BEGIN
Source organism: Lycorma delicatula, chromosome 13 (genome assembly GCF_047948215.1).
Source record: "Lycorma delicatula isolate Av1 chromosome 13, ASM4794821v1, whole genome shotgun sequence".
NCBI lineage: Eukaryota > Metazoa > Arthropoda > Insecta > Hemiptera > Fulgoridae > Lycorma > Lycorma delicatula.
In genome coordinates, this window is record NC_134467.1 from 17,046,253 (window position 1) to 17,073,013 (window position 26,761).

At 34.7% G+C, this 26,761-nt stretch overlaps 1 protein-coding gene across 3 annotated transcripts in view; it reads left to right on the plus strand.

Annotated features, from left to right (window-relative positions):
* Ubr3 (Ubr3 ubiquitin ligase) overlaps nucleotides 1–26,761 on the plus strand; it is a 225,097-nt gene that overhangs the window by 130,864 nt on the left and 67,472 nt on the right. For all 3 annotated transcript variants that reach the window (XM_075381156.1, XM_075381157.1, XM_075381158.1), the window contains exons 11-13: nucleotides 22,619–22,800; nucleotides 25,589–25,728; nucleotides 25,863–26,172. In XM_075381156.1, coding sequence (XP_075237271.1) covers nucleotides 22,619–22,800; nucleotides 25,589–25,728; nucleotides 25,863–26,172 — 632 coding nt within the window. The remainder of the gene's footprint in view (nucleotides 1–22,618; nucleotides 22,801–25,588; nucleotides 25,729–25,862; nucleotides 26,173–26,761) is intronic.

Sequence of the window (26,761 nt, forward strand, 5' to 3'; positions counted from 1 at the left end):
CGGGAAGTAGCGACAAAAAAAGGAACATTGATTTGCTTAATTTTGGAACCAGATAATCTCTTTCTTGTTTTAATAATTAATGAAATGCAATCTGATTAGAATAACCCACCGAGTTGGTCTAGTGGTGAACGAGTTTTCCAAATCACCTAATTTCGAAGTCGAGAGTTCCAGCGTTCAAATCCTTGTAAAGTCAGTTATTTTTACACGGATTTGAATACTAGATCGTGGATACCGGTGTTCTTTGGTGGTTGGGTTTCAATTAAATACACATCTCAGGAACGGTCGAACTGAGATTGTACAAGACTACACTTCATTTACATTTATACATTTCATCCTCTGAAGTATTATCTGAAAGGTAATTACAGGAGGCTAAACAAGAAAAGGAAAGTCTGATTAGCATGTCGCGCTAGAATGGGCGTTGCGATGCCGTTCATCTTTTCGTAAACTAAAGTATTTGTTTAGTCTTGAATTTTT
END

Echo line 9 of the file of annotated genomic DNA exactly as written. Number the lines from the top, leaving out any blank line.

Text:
CGGGAAGTAGCGACAAAAAAAGGAACATTGATTTGCTTAATTTTGGAACCAGATAATCTCTTTCTTGTTTTAATAATTAATGAAATGCAATCTGATTAGAATAACCCACCGAGTTGGTCTAGTGGTGAACGAGTTTTCCAAATCACCTAATTTCGAAGTCGAGAGTTCCAGCGTTCAAATCCTTGTAAAGTCAGTTATTTTTACACGGATTTGAATACTAGATCGTGGATACCGGTGTTCTTTGGTGGTTGGGTTTCAATTAAATACACATCTCAGGAACGGTCGAACTGAGATTGTACAAGACTACACTTCATTTACATTTATACATTTCATCCTCTGAAGTATTATCTGAAAGGTAATTACAGGAGGCTAAACAAGAAAAGGAAAGTCTGATTAGCATGTCGCGCTAGAATGGGCGTTGCGATGCCGTTCATCTTTTCGTAAACTAAAGTATTTGTTTAGTCTTGAATTTTT